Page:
Martin Boyce was, last week, awarded the infamous Turner Prize for his piece Do Words Have Voices? Most images show Boyce standing next to the Modernist inspired desk that he created, but this winning installation is, in fact, an entire room in size.
As well as the desk, there are ‘trees’ that support the gallery ceilings. They’re covered in aluminium leaves and cast light patterns over the room’s surfaces. Littered across the floor are more leaves, geometric in shape and made of paper. The silent, angular form is mirrored by the shape of a park bin, also part of the collection.
It all harks back to the Modernists and, in particular, to the French Modernist Designer Jean Prouve whose design for a library table is reflected in Boyce’s work.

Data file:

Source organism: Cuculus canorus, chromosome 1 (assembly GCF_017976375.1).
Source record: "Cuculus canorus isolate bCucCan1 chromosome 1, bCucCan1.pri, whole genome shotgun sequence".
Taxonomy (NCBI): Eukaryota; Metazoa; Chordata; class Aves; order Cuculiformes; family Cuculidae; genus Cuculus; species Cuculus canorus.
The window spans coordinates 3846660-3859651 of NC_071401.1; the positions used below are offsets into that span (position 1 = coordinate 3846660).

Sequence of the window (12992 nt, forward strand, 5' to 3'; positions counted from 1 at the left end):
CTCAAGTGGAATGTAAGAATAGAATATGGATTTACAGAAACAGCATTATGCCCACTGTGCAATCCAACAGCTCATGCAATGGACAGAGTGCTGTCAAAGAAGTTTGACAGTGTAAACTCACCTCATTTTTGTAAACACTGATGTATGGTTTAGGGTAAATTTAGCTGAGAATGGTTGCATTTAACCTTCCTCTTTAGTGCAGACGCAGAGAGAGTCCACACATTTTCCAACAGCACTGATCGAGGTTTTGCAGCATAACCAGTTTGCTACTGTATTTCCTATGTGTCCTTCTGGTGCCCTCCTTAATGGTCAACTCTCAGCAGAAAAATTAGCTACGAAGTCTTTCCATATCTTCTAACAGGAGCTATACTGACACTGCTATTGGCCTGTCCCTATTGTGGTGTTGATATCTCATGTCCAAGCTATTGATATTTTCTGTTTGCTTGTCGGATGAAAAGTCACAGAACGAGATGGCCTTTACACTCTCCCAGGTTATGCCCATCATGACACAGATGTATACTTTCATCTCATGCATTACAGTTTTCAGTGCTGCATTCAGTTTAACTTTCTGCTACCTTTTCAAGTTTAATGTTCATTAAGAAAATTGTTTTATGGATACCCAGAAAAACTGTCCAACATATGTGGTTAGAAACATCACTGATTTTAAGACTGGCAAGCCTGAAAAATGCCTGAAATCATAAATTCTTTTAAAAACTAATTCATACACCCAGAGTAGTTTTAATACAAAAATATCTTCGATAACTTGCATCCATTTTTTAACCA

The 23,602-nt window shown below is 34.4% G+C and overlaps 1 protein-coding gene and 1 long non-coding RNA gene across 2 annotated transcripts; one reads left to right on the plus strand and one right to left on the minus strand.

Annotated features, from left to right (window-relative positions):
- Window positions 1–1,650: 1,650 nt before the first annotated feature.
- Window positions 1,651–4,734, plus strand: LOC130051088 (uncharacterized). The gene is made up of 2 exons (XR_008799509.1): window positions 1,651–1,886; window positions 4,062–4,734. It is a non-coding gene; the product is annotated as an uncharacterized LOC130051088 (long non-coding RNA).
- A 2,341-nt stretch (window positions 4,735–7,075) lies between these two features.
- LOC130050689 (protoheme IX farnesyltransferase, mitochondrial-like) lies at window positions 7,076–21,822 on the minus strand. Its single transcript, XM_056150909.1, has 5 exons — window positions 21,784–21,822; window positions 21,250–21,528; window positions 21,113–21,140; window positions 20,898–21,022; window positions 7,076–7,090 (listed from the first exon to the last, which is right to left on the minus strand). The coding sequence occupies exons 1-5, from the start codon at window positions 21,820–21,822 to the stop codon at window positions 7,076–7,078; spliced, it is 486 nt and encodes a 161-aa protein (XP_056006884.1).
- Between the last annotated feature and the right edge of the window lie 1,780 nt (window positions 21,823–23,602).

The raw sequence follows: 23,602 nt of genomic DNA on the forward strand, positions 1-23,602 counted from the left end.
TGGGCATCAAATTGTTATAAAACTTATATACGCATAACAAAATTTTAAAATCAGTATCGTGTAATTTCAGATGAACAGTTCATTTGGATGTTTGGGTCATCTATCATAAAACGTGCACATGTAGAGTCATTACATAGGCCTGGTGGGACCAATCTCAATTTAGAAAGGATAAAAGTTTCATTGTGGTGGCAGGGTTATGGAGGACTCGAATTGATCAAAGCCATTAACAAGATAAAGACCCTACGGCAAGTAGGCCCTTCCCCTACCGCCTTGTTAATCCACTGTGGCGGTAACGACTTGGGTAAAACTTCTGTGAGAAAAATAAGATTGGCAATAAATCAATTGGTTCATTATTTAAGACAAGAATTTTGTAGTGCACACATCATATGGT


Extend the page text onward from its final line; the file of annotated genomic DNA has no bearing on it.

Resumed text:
The room is a beautiful, poetic space. Adrian Searle described it as ‘an elegy to modernist purity…a human space and a mental territory‘. There is a strong sense of mental return in the room. Spectators are encouraged to spend time learning about it and exploring the piece. The desk anchors the art in education, which Boyce furthered in his brief but poignant acceptance speech:
‘When education is going through the wringer, it is important to acknowledge the value of teachers’